How to Mind Your Own Business


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Have you ever had a family member or friend stick their nose into your business without being invited? This can be disruptive, especially if you’re trying to get your life together. They mean well but sometimes you wish they’d stay on their side of the road. For example, I have an aunt who calls my mom and gives her a ‘play-by-play’ update of her 40-something daughters lives. My mom is tired of this (she has her own family issues) but doesn’t want to say anything because she’s afraid of hurting her sister-in-law’s feelings. Instead, my mom gets aggravated; it usually spoils her day. This is no way to live.

Do well meaning people give you advice without asking you if you’re open to receiving it? Do they tell you what’s wrong with you or your situation and how you can fix it? Sometimes, family and friends do this because they want to feel needed or wanted. Or, they want to ‘fix you’ so they’ll feel better. Don’t enable them by accepting their advice when it’s not wanted. You’ll become resentful and dread speaking to them or being around them.

It’s like rehab — the entire family doesn’t go with you. You go away to become clean and sober; to learn about yourself. You learn about your self-sabotaging behavior so you can shift it.

Sometimes people can’t help but dispense their words of wisdom. Sometimes family and friends can’t help but stick their nose into your business because they’re lonely, but they don’t want to admit it. Take a deep breath and nip it in the bud. The longer you allow someone to infringe upon your privacy, the longer negative emotions will build up. One day those emotions will come to the surface and it won’t be pretty. Gently tell people to mind their own business. Don’t be afraid to speak your truth and be authentic.

How to mind your own business

1. Refrain from giving advice. This may be difficult if you’re a parent, grandparent, sibling, or best friend. If you’re asked for your advice, give it. If not, keep your mouth shut. Nine times out ten, the people in your life want you to listen to them. They don’t want advice because they’re not ready to ask for it — they’re not ready to receive it.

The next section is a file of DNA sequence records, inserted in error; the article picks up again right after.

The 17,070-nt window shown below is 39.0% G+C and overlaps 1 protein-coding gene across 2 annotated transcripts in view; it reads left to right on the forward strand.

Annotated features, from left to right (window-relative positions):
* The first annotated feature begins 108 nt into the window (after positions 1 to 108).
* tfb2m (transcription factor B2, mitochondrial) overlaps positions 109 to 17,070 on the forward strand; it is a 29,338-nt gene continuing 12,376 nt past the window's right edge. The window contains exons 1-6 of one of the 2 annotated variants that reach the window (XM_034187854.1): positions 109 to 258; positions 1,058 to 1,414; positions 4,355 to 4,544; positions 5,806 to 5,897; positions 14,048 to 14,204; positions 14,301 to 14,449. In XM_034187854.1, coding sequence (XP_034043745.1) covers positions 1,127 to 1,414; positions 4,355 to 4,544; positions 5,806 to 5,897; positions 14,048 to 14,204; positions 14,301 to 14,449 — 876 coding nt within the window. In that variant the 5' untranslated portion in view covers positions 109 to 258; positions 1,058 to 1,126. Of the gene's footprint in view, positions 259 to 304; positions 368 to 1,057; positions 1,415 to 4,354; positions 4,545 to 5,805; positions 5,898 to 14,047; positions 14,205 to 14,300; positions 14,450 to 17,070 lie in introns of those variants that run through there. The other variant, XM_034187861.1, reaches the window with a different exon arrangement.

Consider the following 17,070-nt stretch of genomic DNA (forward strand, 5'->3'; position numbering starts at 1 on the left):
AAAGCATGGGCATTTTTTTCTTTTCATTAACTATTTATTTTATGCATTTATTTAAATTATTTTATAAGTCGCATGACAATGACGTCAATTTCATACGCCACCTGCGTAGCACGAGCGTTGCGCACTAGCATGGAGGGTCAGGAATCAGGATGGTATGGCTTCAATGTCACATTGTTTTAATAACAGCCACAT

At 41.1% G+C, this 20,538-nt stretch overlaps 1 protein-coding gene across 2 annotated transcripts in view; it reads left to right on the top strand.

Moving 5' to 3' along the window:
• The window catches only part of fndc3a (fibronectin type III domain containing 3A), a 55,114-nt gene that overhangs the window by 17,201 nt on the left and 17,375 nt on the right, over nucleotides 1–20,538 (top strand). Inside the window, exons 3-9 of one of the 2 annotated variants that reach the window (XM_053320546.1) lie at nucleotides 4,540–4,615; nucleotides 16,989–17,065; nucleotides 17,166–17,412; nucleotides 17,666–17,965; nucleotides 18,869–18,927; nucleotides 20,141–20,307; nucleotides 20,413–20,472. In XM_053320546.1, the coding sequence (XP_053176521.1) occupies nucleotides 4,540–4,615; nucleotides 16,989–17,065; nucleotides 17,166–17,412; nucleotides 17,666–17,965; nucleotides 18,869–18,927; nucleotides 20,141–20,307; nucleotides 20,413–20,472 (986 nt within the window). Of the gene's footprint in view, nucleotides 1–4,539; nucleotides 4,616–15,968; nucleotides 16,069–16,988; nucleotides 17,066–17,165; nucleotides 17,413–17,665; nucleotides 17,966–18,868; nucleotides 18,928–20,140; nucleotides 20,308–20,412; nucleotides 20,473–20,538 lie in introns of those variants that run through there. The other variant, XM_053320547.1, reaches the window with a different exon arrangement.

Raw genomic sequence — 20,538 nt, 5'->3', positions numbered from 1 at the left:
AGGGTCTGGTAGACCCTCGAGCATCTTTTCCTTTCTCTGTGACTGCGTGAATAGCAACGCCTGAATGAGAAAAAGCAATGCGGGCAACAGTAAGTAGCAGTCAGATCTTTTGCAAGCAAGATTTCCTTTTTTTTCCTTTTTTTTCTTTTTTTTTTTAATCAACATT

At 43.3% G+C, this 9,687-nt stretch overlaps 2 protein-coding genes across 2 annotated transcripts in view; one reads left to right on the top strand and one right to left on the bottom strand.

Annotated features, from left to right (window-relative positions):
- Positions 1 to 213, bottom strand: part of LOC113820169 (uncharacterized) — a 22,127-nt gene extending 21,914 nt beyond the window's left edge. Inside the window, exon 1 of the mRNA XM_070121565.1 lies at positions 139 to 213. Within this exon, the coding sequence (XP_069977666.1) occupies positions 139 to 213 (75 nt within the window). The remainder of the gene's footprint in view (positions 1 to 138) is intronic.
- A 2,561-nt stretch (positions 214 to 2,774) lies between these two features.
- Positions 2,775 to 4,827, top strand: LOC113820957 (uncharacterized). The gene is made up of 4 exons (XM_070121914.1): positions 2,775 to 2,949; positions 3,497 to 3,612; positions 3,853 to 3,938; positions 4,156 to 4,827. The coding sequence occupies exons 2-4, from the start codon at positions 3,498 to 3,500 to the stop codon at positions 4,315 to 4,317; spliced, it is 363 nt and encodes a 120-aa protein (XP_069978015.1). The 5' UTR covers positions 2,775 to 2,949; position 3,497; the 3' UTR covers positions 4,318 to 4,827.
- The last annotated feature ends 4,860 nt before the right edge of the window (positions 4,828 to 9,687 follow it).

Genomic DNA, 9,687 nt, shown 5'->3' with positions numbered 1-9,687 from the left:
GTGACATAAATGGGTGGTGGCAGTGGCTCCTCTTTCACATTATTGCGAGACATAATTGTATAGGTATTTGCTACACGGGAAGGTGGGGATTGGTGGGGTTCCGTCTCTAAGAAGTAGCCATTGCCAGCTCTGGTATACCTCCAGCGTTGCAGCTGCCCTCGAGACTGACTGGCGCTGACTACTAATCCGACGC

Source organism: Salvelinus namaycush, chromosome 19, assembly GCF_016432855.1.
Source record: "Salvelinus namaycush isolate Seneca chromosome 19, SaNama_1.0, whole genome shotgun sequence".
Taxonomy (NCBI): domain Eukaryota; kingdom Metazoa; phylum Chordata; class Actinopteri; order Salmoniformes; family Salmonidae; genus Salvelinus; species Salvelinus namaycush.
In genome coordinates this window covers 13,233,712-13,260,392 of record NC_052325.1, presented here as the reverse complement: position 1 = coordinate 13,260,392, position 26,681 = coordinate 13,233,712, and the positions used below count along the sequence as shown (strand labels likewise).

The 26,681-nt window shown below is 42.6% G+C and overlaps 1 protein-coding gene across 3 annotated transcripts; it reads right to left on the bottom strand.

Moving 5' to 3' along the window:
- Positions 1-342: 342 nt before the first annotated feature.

2. Live and let live. You may not like the fact that your best friend allows her boyfriends to use her but it’s her business. She obviously has some self-esteem issues. You can’t tell her what to do, and she probably won’t listen. If she complains to you how these men treat her, ask her if she’s open to hearing your ‘theory’ on why this happens. If she throws you a “don’t tell me what to do look,” keep your mouth shut. Eventually she’ll figure out her self-defeating patterns and ask you for help.

3. Think about how you would feel. If you constantly stick your nose into other peoples’ business, think about how you’d feel if they did this to you.

4. Join groups. You could be getting involved in other peoples’ business because you’re lonely. There’s no shame in this. The good news is you can join groups and meet new people. Check out local groups in your area or find them on

5. Why are you a “buttinsky?” What’s lacking in your life? Are you avoiding your life? You may not be aware that you feel ‘lack’ in your life or don’t want to live your life. Work with a therapist to get to the ‘root’ of these issues. You want to hire a life coach who can help you move forward in life.

There’s nothing wrong with taking an interest in people, but if you take it too far, you could cross a line. Be respectful of people’s privacy. This sounds like an oxymoron considering all of the social media websites available, but some people still value their privacy. Also, allow people to find their own way in life. They may have to stumble and fall a couple of times before they find their footing. Don’t take these learning experiences away from them. They have a right to find their own in their own time.


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